They were in attendance for more than two hours.

Nick Evans, Head of Prevention at Cheshire Fire and Rescue Service (CFRS), said: “Candles can lend a warm glow to an evening, but please remember that they also bring fire into your home.

“As such, they need to be treated carefully.

“Leaving candles lit when you leave a room or go to sleep can have fatal consequences.

“Candle fires result in around 350 casualties in the UK each year, with nearly 40 per cent of all fires started by candles resulting in a death or injury.

“To prevent such a fire starting in your home please follow our candle safety advice.”

It is safer to use battery operated candles, which give the ambience of the real thing. But if you are using wax candles in your home make sure that you:

  • Keep clothes and hair away from the naked flame

  • Always use a suitable holder when burning candles

  • Keep candles out of the reach of children and away from pets

  • Consider an extra smoke alarm in the rooms where you use candles

  • Extinguish candles before moving them and do not let anything fall into the hot wax

  • Extinguish candles before you leave a room and never go to sleep with a candle still burning

  • Extinguish a candle if the flame becomes too high

  • Trim the wick – this prevents the flame from becoming too large

  • Use a snuffer or a spoon to put candles out – blowing the flame can send sparks and hot wax flying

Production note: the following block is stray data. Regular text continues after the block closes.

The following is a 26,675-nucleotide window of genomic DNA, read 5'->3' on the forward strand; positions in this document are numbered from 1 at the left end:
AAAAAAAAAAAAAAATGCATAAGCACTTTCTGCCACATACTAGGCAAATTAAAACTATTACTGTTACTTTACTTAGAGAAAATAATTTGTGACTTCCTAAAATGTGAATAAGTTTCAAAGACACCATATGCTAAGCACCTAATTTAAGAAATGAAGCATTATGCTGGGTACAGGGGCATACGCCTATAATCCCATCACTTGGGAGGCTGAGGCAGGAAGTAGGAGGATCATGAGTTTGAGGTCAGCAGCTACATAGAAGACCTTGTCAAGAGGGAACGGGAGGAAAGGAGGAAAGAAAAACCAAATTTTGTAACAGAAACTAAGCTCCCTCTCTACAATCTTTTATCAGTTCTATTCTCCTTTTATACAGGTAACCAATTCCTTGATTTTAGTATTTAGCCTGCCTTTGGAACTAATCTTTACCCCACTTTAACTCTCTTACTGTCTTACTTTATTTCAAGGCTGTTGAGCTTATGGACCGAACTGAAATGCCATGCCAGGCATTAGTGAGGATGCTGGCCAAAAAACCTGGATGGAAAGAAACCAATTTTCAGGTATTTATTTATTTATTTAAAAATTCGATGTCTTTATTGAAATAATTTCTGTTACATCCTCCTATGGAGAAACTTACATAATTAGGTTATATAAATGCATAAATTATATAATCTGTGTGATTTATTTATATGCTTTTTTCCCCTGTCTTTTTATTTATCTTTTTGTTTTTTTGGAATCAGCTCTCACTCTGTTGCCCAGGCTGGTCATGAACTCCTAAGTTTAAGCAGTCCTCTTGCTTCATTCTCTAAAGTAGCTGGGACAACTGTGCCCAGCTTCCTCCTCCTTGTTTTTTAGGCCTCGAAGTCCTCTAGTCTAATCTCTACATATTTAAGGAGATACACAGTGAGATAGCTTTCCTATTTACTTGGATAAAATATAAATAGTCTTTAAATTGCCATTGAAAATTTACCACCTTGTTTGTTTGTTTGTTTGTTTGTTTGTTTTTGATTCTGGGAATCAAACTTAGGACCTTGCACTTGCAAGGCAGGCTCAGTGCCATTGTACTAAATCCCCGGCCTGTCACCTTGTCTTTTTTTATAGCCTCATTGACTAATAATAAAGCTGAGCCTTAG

• Double check that candles are completely out and not smouldering

  • Do not burn a candle longer than the manufacturer recommends

  • Place candles away from curtains and other flammable items

  • Never put candles under shelves – make sure that there is at least one metre (three feet) between a candle and any surface above it

  • Keep burning candles away from draughts, open windows and fans

  • Put candles on a heat-resistant surface

  • Scented candles turn to liquid in order to release their fragrance, so always burn them in a suitable glass or metal container that can withstand the heat of the liquid

  • Avoid lighting candles when alcohol is being consumed.

In relation to candles in jars, there have been occasions when they have shattered without warning when the level of the wax inside has fallen to the base of the jar.

This occurs due to less heat energy being absorbed by the remaining wax, resulting in the glass heating up excessively to the point when it may crack or shatter with force.

Users are advised to continually supervise all candles and extinguish them when the level of wax reduces close to the base of a jar.

Even once the candle is out, never pick up a hot jar that has contained a burning candle until it has cooled sufficiently to be able to do so.

Nick added: “I wish the family all the very best and hope that they recover fully from this ordeal.

“If anyone finds a fire in their home they should not try to tackle it themselves but get out of the house as quickly as possible, stay out and dial 999.

“Incidents like the bedroom fire in Widnes also emphasise the importance of having a working smoking alarm on every floor of your home and having an effective plan of action to escape should a fire ever start in your property.”

Date published: Fri, 14 Jun 2019 16:17:06 GMT

Last updated: Friday 14 June 2019